MPA Awards Winners 2018

The Writing Story Project

The Writing Story Project

The Writing Story Project was cooked up in my kitchen at home, one afternoon when my brother and his kids came round to visit. I had left my old typewriter on the table and when my nieces entered the room, they launched themselves at it. Without saying a word, they immediately started to type, taking turns on the keys. What struck me in that instant was the way in which the writing tool (in this case an old, turquoise Hermes Baby) had triggered the writing process. There was no head-scratching or wondering what to write about—they just did it!

From school to the workplace, writing is often seen as a chore. Day in day out, people repeat the same phrases, sit in the same places, and, yes, use the same tools. There are of course great advantages to this. Conventions in writing are very important. They not only facilitate communication, in a certain sense they make it possible in the first place. However, that’s not to underestimate the way in which the very conventions that enable you to communicate can often lead you into a (writing) rut.

To challenge this, The Writing Story Project is piloting a series of bespoke writing and communication sessions for schools, students and professionals (in short anyone who writes). Each session uses as its starting point the tools of writing themselves. Imagine a room filled with writing objects from across history—Roman wax tablets to electronic writing pads. These will be used to disrupt and defamiliarize the everyday act of writing and address questions around your writerly habits, your motivation and your creativity. In short, The Writing Story invites you to look at the way in which what we write on and with changes what and how we write.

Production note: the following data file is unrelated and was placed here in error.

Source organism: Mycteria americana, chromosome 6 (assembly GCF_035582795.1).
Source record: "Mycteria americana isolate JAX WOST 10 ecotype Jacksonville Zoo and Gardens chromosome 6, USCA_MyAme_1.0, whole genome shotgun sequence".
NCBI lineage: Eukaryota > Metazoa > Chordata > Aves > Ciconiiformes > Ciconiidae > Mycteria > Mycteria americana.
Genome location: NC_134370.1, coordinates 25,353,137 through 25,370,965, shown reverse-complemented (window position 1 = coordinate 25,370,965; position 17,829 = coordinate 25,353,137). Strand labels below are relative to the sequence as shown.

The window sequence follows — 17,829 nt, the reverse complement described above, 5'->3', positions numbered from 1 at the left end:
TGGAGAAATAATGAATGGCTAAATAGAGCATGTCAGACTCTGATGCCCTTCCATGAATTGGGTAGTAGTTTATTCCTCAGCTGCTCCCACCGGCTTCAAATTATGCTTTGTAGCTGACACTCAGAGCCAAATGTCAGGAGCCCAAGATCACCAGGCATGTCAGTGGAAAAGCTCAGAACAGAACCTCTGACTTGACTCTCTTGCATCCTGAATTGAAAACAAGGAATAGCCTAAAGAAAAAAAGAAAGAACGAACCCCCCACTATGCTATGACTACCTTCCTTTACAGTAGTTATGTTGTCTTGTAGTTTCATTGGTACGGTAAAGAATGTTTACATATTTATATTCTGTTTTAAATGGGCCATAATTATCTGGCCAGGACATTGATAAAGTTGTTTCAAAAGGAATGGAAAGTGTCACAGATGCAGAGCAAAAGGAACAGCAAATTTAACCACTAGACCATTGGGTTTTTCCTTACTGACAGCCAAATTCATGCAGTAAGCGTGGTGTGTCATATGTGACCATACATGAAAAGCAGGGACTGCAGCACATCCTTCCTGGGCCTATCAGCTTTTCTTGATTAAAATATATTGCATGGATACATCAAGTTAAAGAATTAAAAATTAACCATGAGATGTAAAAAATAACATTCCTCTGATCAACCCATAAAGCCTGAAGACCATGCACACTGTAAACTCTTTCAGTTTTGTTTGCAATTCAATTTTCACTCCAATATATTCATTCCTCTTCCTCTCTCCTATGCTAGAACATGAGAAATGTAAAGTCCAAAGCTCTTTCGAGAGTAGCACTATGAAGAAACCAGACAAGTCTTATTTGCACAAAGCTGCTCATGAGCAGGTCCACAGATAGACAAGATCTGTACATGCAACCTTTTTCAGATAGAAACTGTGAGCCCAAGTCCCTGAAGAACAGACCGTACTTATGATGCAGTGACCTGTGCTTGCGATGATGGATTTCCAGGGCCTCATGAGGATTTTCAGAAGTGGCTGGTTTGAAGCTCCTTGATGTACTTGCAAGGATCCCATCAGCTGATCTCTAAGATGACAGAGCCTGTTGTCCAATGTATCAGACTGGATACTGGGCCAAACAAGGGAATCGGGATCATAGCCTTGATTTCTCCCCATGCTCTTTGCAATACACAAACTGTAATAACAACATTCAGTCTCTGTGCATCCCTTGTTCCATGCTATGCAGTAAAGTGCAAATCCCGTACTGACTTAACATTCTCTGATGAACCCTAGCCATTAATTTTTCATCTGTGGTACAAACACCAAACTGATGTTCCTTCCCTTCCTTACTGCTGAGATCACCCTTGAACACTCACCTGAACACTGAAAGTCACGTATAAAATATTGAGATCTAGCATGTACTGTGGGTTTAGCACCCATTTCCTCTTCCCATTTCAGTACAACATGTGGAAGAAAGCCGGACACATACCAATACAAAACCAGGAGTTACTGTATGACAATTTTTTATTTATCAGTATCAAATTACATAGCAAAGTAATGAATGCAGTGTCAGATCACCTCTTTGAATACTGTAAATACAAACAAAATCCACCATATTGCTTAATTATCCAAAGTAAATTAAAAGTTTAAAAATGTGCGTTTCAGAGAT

The Writing Story offers a unique approach to creative writing aimed at a range of different audiences who wish to develop new ways of thinking about writing and communication and each lab is carefully planned and designed with the specific group of participants in mind and provides extensive opportunities for collaboration, discussion and exchange of ideas.

Article written by
Dr Martin Kratz, Associate Lecturer, Department of English, Manchester Metropolitan University

The Writing Story Project has been created by Dr Martin Kratz from Manchester Metropolitan University.

His PhD on poetry and haptics (the sense of touch), inspired the link The Writing Story Project makes between creativity and the physical object. The Writing Story Project is currently being piloted with a limited number of free spaces available.

Further details about these workshops are available by emailing M.Kratz@mmu.ac.uk.